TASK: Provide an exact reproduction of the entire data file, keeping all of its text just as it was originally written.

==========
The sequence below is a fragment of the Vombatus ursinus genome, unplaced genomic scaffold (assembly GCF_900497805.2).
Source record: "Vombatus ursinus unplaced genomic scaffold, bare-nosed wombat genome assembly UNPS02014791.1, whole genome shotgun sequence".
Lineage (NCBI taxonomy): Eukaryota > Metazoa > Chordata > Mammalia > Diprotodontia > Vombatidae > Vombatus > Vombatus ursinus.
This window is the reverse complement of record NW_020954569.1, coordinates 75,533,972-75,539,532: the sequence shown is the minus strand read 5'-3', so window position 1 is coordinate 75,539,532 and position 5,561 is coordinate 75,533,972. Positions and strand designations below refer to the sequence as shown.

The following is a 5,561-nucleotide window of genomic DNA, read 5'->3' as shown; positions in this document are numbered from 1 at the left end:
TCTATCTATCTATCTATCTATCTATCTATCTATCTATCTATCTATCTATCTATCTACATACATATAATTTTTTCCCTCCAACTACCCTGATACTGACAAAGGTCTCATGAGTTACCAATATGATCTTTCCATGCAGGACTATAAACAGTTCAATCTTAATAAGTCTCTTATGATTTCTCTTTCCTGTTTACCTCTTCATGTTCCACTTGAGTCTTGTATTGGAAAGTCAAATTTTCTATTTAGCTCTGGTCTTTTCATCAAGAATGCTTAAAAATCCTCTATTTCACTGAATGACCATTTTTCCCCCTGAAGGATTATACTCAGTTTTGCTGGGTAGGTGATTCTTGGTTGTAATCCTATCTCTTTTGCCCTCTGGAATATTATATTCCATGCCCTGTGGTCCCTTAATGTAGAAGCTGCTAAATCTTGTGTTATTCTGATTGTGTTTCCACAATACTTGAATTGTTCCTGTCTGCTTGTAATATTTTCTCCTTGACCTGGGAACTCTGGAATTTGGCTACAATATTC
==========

The sequence below is a fragment of the Vombatus ursinus genome, unplaced genomic scaffold (assembly GCF_900497805.2).
Source record: "Vombatus ursinus unplaced genomic scaffold, bare-nosed wombat genome assembly UNPS02014791.1, whole genome shotgun sequence".
Lineage (NCBI taxonomy): Eukaryota > Metazoa > Chordata > Mammalia > Diprotodontia > Vombatidae > Vombatus > Vombatus ursinus.
This window is the reverse complement of record NW_020954569.1, coordinates 75,533,972-75,539,532: the sequence shown is the minus strand read 5'-3', so window position 1 is coordinate 75,539,532 and position 5,561 is coordinate 75,533,972. Positions and strand designations below refer to the sequence as shown.

The following is a 5,561-nucleotide window of genomic DNA, read 5'->3' as shown; positions in this document are numbered from 1 at the left end:
TCTATCTATCTATCTATCTATCTATCTATCTATCTATCTATCTATCTATCTATCTACATACATATAATTTTTTCCCTCCAACTACCCTGATACTGACAAAGGTCTCATGAGTTACCAATATGATCTTTCCATGCAGGACTATAAACAGTTCAATCTTAATAAGTCTCTTATGATTTCTCTTTCCTGTTTACCTCTTCATGTTCCACTTGAGTCTTGTATTGGAAAGTCAAATTTTCTATTTAGCTCTGGTCTTTTCATCAAGAATGCTTAAAAATCCTCTATTTCACTGAATGACCATTTTTCCCCCTGAAGGATTATACTCAGTTTTGCTGGGTAGGTGATTCTTGGTTGTAATCCTATCTCTTTTGCCCTCTGGAATATTATATTCCATGCCCTGTGGTCCCTTAATGTAGAAGCTGCTAAATCTTGTGTTATTCTGATTGTGTTTCCACAATACTTGAATTGTTCCTGTCTGCTTGTAATATTTTCTCCTTGACCTGGGAACTCTGGAATTTGGCTACAATATTC